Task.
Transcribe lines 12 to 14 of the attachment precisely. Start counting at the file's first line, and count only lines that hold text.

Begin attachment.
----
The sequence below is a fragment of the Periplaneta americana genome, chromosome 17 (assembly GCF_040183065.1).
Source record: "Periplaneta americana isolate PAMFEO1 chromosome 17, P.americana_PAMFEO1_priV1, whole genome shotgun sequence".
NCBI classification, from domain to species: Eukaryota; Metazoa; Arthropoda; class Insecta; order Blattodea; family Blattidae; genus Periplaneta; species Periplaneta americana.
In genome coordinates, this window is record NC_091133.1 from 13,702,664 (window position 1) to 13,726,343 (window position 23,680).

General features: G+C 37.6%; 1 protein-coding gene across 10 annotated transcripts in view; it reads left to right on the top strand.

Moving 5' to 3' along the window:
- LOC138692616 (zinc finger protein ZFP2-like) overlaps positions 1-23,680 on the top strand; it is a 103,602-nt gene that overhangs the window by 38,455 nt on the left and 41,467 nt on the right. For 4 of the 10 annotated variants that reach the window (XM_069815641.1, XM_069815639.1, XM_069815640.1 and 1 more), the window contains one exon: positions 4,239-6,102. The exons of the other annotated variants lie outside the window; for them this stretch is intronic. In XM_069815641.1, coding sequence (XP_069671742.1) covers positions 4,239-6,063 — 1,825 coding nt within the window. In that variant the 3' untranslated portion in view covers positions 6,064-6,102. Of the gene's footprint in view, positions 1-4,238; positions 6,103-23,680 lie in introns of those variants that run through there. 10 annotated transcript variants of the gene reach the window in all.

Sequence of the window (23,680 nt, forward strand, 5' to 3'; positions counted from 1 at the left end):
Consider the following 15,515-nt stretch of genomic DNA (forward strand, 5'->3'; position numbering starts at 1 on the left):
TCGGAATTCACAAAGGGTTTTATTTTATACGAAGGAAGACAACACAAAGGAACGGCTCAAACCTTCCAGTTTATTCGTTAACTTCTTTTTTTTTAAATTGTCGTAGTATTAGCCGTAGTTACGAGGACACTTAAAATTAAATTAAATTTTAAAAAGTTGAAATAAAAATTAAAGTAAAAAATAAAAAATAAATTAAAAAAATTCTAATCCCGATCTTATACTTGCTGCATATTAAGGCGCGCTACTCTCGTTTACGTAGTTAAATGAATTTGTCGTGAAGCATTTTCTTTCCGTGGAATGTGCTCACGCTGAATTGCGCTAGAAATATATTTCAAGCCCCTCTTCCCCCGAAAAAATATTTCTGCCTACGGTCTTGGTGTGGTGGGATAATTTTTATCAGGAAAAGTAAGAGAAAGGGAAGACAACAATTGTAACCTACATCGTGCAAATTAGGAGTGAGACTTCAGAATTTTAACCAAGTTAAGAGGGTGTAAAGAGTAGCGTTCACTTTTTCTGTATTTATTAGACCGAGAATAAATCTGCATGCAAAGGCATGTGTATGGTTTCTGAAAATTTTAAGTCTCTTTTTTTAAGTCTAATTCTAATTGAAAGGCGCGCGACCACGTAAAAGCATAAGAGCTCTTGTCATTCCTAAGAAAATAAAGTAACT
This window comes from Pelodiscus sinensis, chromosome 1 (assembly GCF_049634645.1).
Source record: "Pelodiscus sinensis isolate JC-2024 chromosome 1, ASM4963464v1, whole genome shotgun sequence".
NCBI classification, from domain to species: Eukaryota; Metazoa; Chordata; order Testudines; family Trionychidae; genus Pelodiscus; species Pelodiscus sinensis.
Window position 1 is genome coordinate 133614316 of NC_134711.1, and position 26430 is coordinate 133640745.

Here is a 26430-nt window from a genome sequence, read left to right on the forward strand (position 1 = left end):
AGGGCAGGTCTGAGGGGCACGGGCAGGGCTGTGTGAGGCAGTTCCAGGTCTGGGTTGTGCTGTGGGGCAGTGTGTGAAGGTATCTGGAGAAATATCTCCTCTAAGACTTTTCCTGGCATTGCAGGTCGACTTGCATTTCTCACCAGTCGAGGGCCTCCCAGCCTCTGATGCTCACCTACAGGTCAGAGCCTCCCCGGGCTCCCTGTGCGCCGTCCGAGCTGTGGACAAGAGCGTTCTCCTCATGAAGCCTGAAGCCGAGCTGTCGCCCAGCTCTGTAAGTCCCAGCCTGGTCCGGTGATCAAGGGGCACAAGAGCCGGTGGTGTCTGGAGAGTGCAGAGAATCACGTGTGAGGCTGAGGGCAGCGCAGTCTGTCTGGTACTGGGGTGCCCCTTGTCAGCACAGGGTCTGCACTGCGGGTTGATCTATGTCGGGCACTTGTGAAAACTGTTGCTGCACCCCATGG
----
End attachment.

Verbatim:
Source record: "Pelodiscus sinensis isolate JC-2024 chromosome 1, ASM4963464v1, whole genome shotgun sequence".
NCBI classification, from domain to species: Eukaryota; Metazoa; Chordata; order Testudines; family Trionychidae; genus Pelodiscus; species Pelodiscus sinensis.
Window position 1 is genome coordinate 133614316 of NC_134711.1, and position 26430 is coordinate 133640745.